He continues, “These same people do not want to talk about inequities in healthcare and access. To have solutions, a more holistic approach is needed to continue to fight for the child once it is outside the womb. To think of this pro-life position without investment is shortsighted in my view and leads to many adverse consequences for people without resources. With these kids that are born in the case where people have to keep them, what happens when they don’t have the capacity to care for them? This is a conversation that is not being had. Who cares about these children and what types of interventions will be put in place.”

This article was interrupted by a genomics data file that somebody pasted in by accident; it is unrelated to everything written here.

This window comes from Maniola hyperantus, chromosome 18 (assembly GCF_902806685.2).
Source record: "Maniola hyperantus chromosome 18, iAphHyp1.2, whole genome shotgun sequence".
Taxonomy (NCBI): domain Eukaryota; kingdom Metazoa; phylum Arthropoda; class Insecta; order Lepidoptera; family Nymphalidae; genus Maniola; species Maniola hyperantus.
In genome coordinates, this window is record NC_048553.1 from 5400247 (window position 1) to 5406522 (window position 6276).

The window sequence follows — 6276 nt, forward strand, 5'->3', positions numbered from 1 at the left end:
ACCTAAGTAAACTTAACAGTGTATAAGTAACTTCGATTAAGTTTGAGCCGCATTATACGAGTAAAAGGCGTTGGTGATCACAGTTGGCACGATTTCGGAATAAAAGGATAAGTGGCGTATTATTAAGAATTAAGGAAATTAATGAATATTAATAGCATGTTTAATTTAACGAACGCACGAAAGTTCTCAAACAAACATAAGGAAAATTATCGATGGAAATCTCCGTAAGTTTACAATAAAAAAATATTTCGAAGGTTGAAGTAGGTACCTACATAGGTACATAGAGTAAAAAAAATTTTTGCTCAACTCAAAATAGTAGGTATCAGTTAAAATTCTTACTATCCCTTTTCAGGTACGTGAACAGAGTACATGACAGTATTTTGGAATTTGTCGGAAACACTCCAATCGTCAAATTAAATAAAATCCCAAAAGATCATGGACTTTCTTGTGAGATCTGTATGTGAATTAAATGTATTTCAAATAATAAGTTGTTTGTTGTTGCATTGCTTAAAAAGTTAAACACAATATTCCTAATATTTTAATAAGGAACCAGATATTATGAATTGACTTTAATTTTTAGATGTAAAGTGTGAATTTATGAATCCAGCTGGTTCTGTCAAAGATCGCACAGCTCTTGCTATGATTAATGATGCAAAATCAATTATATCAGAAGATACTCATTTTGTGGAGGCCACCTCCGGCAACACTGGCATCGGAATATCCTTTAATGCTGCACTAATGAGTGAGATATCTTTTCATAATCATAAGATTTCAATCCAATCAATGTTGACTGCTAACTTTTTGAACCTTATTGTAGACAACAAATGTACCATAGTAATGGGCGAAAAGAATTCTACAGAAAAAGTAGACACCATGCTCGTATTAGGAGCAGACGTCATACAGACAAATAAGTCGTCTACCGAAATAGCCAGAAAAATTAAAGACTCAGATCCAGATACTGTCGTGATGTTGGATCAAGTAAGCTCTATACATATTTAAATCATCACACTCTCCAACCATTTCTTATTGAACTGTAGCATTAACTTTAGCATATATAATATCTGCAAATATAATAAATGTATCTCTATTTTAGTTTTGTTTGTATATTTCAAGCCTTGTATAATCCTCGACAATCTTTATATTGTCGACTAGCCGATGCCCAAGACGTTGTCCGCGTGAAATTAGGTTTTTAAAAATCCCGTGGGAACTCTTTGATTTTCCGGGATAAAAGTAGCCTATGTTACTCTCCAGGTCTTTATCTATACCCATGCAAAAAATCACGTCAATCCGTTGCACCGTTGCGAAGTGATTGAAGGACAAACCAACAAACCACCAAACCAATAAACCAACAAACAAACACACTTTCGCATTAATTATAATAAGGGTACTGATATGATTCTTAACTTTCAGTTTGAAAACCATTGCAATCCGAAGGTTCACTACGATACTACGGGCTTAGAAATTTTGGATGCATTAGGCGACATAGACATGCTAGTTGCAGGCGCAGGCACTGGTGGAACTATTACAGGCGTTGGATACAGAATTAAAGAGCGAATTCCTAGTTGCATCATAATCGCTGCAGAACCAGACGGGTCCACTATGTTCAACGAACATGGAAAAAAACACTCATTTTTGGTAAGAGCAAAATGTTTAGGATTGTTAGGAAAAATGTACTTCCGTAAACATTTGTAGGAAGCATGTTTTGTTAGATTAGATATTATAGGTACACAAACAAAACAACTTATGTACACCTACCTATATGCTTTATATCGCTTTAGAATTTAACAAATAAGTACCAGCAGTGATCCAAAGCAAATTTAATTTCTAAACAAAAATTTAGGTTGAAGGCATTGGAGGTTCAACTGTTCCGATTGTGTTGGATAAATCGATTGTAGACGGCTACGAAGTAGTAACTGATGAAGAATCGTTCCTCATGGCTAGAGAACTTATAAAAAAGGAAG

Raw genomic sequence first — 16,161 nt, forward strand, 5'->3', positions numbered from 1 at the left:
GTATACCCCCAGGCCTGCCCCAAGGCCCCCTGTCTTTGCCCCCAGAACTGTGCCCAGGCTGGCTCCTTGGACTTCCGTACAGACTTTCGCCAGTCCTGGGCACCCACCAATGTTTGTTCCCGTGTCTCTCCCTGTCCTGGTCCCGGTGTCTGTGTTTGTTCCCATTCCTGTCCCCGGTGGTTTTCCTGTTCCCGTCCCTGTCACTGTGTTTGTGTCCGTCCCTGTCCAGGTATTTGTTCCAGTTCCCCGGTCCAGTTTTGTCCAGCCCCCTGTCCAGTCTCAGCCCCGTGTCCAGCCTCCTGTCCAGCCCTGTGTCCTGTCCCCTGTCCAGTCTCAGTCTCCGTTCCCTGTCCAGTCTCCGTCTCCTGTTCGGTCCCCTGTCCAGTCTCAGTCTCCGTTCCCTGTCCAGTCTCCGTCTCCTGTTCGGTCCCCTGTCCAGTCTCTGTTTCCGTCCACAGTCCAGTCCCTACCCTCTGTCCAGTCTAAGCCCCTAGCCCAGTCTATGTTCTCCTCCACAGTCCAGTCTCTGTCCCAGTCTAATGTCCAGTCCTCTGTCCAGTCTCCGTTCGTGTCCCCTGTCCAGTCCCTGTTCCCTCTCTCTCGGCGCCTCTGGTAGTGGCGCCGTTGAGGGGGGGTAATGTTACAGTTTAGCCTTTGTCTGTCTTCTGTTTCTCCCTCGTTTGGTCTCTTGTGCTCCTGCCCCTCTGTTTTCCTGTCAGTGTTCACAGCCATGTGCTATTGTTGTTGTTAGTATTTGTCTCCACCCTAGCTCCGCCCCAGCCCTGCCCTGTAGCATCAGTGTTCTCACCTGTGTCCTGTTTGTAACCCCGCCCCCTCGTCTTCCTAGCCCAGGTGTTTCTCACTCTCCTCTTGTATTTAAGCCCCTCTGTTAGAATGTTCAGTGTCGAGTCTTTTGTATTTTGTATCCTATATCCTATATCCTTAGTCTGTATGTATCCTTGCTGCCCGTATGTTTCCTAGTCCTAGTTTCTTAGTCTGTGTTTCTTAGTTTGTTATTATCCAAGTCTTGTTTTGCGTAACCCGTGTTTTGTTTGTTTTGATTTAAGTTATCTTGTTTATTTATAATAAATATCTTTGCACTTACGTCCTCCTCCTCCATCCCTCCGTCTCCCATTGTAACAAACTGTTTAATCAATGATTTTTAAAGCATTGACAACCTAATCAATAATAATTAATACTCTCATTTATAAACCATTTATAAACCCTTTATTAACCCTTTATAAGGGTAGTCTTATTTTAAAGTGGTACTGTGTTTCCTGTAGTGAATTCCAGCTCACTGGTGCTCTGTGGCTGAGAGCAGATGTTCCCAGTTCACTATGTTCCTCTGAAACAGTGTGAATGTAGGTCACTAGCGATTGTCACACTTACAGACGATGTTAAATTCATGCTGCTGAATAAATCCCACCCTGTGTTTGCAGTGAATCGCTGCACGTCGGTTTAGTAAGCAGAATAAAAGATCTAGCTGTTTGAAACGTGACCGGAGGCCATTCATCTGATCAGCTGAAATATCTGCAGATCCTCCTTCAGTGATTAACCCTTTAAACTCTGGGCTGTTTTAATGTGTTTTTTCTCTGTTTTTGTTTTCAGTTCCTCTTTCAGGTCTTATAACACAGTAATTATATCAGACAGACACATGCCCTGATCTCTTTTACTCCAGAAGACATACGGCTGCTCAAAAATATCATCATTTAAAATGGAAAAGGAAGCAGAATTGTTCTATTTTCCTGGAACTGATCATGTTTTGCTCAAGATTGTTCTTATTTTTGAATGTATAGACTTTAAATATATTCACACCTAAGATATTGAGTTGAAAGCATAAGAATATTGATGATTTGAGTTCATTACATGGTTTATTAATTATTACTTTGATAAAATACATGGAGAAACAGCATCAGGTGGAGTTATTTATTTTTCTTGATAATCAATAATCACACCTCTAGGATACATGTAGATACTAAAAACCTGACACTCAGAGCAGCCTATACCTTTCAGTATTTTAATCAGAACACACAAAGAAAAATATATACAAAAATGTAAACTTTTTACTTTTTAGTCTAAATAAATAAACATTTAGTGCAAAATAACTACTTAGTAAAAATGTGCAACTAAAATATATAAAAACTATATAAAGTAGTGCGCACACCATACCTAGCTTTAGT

This bill while not yet enforceable may, if enacted, produce dire consequences for those who do not have the means to leave the state to have an abortion. The question of abortion is not as black and white as portrayed in the mainstream media. In the African-American community many believe in women having the right to choose and should have access to abortions, but that does not mean they are pro-abortion. And because of spiritual and extended family the African-American community adopted and has historically thrived on the Yoruba proverb, “it takes a village to raise a child.”
This point is echoed by Corey Hebert M.D., a pediatrician and medical editor for WDSU-TV 6, a local NBC Affiliate. “I am not pro-abortion, I am pro-choice. I wanted to make that clear.” But he believes that legislators and the Governor are overreaching in this case with the Heartbeat Bill. “When you start to regulate medical procedures you begin to put people’s lives at risk, particularly those who are poor and disenfranchised.”